Contents tagged with Pitfalls

  • Entity Framework Pitfalls – Date/Time Operations

    When using Entity Framework, you cannot perform date/time operations as you would normally do in .NET/LINQ to Objects. For instance, the following query throws an exception:

       1: ctx.Projects.Select(x => new { ElapsedTime = DateTime.Now - x.Start }).ToList();

    Instead, you need to use the static methods in SqlFunctions, like DateDiff:

       1: ctx.Projects.Select(x => new { ElapsedTime = SqlFunctions.DateDiff("HOUR", x.Start, DateTime.Now) }).ToList();

    For a full description of DateDiff’s first parameter, refer to

    If you want to achieve the same result, that is, return a TimeSpan, you need to use LINQ to Objects at the end:

       1: ctx.Projects.Select(x => new { ElapsedTime = SqlFunctions.DateDiff("HOUR", x.Start, DateTime.Now) }).ToList().Select(x => new { ElapsedTime = TimeSpan.FromHours((Double)x.ElapsedTime) }).ToList();


  • NHibernate Pitfalls: XML Mappings

    This is part of a series of posts about NHibernate Pitfalls. See the entire collection here.

    If you are still using XML mappings – .hbm.xml files –, there’s nothing wrong with that, but you may run into problems.

    First, you will need to add these files as embedded resources in your project, if you are calling Configuration.AddAssembly(), Configuration.AddClass() or you are specifying the name of the assembly in the .config file like this:

       1: <hibernate-configuration xmlns="urn:nhibernate-configuration-2.2">
       2:     <session-factory>
       3:         <property name="connection.driver_class">NHibernate.Driver.Sql2008ClientDriver</property>
       4:         <property name="dialect">NHibernate.Dialect.MsSql2008Dialect</property>
       5:         <property name="connection.connection_string_name">MyConnection</property>
       6:         <mapping assembly="MyAssembly.MyModel" />
       7:     </session-factory>
       8: </hibernate-configuration>

    These methods will look for .hbm.xml files as embedded resources in that assembly:


    Alternatively, you can have the files on the filesystem, but you will have to call Configuration.AddDirectory(), Configuration.AddFile() or Configuration.AddInputStream(), passing the appropriate parameters.

    In either case, the name of each .hbm.xml must end with .hbm.xml (of course!) and must be composed of the name of the associated class including its namespace.

    If you don’t do this, NHibernate will not find your mappings, which will result in runtime errors.


  • NHibernate Pitfalls: Fetch and Paging

    This is part of a series of posts about NHibernate Pitfalls. See the entire collection here.

    NHibernate allows you to force loading additional references (many to one, one to one) or collections (one to many, many to many) in a query. You must know, however, that this is incompatible with paging. It’s easy to see why.

    Let’s say you want to get 5 products starting on the fifth, you can issue the following LINQ query:

       1: session.Query<Product>().Take(5).Skip(5).ToList();

    Will product this SQL in SQL Server:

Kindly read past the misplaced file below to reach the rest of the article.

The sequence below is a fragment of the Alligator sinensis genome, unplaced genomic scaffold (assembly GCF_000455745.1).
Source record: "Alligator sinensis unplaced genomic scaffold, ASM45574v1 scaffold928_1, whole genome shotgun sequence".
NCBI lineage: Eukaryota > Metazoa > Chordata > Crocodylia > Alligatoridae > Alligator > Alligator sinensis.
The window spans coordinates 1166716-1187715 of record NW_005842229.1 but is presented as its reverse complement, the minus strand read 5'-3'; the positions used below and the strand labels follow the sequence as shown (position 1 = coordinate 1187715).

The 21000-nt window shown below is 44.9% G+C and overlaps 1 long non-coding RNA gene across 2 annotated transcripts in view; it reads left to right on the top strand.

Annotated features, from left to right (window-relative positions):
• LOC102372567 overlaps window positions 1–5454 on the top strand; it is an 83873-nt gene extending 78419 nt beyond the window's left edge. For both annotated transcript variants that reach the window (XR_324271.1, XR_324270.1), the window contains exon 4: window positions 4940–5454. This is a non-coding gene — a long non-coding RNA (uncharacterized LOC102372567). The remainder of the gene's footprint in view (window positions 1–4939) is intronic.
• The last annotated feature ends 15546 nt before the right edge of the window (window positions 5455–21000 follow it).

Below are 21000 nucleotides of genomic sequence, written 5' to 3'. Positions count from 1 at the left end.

1: SELECT
       2:     TOP (@p0) product1_4_,
       3:     name4_,
       4:     price4_
       5: FROM
       6:     (select
       7:         product0_.product_id as product1_4_,
       8: as name4_,
       9:         product0_.price as price4_,        
      10:         ROW_NUMBER() OVER(
      11:     ORDER BY
      12:         CURRENT_TIMESTAMP) as __hibernate_sort_row
      13:     from
      14:         product product0_) as query
      15:     WHERE
      16:         query.__hibernate_sort_row > @p1
      17:     ORDER BY

    If, however, you wanted to bring as well the associated order details, you might be tempted to try this:

       1: session.Query<Product>().Fetch(x => x.OrderDetails).Take(5).Skip(5).ToList();

    Which, in turn, will produce this SQL:

       1: SELECT
       2:     TOP (@p0) product1_4_0_,
       3:     order1_3_1_,
       4:     name4_0_,
       5:     price4_0_,
       6:     order2_3_1_,
       7:     product3_3_1_,
       8:     quantity3_1_,
       9:     product3_0__,
      10:     order1_0__
      11: FROM
      12:     (select
      13:         product0_.product_id as product1_4_0_,
      14:         orderdetai1_.order_detail_id as order1_3_1_,
      15: as name4_0_,
      16:         product0_.price as price4_0_,
      17:         orderdetai1_.order_id as order2_3_1_,
      18:         orderdetai1_.product_id as product3_3_1_,
      19:         orderdetai1_.quantity as quantity3_1_,
      20:         orderdetai1_.product_id as product3_0__,
      21:         orderdetai1_.order_detail_id as order1_0__,
      22:         ROW_NUMBER() OVER(
      23:     ORDER BY
      24:         CURRENT_TIMESTAMP) as __hibernate_sort_row
      25:     from
      26:         product product0_
      27:     left outer join
      28:         order_detail orderdetai1_
      29:             on product0_.product_id=orderdetai1_.product_id
      30:         ) as query
      31: WHERE
      32:     query.__hibernate_sort_row > @p1
      33: ORDER BY
      34:     query.__hibernate_sort_row;

    However, because of the JOIN, what happens is that, if your products have more than one order details, you will get several records – one per order detail – per product, which means that pagination will be broken.

    There is an workaround, which forces you to write your LINQ query in another way:

       1: session.Query<OrderDetail>().Where(x => session.Query<Product>().Select(y => y.ProductId).Take(5).Skip(5).Contains(x.Product.ProductId)).Select(x => x.Product).ToList()

    Or, using HQL:

       1: session.CreateQuery("select od.Product from OrderDetail od where od.Product.ProductId in (select p.ProductId from Product p skip 5 take 5)").List<Product>();

    The generated SQL will then be:

       1: select
       2:     product1_.product_id as product1_4_,
       3: as name4_,
       4:     product1_.price as price4_
       5: from
       6:     order_detail orderdetai0_
       7: left outer join
       8:     product product1_
       9:         on orderdetai0_.product_id=product1_.product_id
      10: where
      11:     orderdetai0_.product_id in (
      12:         SELECT
      13:             TOP (@p0) product_id
      14:         FROM
      15:             (select
      16:                 product2_.product_id,
      17:                 ROW_NUMBER() OVER(
      18:             ORDER BY
      19:                 CURRENT_TIMESTAMP) as __hibernate_sort_row
      20:             from
      21:                 product product2_) as query
      22:         WHERE